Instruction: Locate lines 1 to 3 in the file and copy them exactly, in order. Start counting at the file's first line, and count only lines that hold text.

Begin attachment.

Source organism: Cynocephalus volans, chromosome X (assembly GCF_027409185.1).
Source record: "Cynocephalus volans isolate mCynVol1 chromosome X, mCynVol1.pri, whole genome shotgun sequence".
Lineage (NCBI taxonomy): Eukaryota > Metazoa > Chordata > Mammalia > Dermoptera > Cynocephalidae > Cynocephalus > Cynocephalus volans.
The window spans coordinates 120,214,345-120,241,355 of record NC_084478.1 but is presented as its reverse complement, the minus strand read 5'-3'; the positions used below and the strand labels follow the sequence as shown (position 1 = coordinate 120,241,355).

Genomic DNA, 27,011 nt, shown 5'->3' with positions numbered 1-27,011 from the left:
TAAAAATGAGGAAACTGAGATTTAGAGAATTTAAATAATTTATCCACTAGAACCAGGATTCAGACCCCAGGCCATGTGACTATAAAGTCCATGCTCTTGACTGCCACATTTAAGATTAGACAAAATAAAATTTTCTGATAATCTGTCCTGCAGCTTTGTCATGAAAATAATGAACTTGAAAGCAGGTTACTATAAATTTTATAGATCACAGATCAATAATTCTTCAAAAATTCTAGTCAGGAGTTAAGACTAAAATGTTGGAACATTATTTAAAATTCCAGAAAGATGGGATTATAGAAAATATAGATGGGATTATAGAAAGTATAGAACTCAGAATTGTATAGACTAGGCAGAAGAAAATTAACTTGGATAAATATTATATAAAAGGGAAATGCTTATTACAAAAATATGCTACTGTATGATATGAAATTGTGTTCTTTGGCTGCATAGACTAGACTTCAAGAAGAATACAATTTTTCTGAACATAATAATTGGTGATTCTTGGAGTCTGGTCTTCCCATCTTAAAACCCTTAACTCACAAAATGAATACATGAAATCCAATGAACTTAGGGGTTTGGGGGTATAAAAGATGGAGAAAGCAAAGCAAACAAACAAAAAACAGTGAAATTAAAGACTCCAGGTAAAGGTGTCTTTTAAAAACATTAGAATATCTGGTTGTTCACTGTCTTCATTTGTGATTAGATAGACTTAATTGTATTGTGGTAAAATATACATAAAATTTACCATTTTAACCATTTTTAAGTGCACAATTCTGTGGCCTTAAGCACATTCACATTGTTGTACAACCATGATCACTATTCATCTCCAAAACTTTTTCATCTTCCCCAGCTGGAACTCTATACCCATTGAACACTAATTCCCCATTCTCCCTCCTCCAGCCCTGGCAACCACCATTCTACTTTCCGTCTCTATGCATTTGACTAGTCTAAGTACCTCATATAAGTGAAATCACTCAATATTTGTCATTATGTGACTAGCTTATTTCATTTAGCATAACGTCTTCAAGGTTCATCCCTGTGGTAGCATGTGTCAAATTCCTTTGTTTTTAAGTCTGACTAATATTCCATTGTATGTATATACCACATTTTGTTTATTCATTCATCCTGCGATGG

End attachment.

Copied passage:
Source organism: Cynocephalus volans, chromosome X (assembly GCF_027409185.1).
Source record: "Cynocephalus volans isolate mCynVol1 chromosome X, mCynVol1.pri, whole genome shotgun sequence".
Lineage (NCBI taxonomy): Eukaryota > Metazoa > Chordata > Mammalia > Dermoptera > Cynocephalidae > Cynocephalus > Cynocephalus volans.